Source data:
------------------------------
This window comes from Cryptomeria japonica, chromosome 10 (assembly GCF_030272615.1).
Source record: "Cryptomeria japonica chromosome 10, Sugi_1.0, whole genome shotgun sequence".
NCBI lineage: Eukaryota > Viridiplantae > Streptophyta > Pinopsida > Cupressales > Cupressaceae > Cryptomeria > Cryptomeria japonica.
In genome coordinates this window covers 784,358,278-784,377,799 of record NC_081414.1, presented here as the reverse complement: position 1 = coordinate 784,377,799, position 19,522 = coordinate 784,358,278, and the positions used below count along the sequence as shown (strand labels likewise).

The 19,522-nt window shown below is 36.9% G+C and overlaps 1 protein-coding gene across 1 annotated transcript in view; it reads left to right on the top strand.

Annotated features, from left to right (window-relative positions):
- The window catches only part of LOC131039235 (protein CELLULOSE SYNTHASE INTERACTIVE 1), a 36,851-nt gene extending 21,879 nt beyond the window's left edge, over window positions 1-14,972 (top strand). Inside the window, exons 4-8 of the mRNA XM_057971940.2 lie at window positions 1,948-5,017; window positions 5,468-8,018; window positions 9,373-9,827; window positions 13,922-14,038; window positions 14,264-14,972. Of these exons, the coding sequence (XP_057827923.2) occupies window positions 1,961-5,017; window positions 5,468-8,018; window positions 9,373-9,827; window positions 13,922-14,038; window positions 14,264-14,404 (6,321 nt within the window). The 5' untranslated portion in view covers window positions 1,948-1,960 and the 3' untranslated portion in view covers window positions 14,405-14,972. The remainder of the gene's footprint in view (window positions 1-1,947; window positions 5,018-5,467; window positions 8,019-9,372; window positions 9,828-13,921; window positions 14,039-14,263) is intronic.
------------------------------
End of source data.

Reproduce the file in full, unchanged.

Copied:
This window comes from Cryptomeria japonica, chromosome 10 (assembly GCF_030272615.1).
Source record: "Cryptomeria japonica chromosome 10, Sugi_1.0, whole genome shotgun sequence".
NCBI lineage: Eukaryota > Viridiplantae > Streptophyta > Pinopsida > Cupressales > Cupressaceae > Cryptomeria > Cryptomeria japonica.
In genome coordinates this window covers 784,358,278-784,377,799 of record NC_081414.1, presented here as the reverse complement: position 1 = coordinate 784,377,799, position 19,522 = coordinate 784,358,278, and the positions used below count along the sequence as shown (strand labels likewise).

The 19,522-nt window shown below is 36.9% G+C and overlaps 1 protein-coding gene across 1 annotated transcript in view; it reads left to right on the top strand.

Annotated features, from left to right (window-relative positions):
- The window catches only part of LOC131039235 (protein CELLULOSE SYNTHASE INTERACTIVE 1), a 36,851-nt gene extending 21,879 nt beyond the window's left edge, over window positions 1-14,972 (top strand). Inside the window, exons 4-8 of the mRNA XM_057971940.2 lie at window positions 1,948-5,017; window positions 5,468-8,018; window positions 9,373-9,827; window positions 13,922-14,038; window positions 14,264-14,972. Of these exons, the coding sequence (XP_057827923.2) occupies window positions 1,961-5,017; window positions 5,468-8,018; window positions 9,373-9,827; window positions 13,922-14,038; window positions 14,264-14,404 (6,321 nt within the window). The 5' untranslated portion in view covers window positions 1,948-1,960 and the 3' untranslated portion in view covers window positions 14,405-14,972. The remainder of the gene's footprint in view (window positions 1-1,947; window positions 5,018-5,467; window positions 8,019-9,372; window positions 9,828-13,921; window positions 14,039-14,263) is intronic.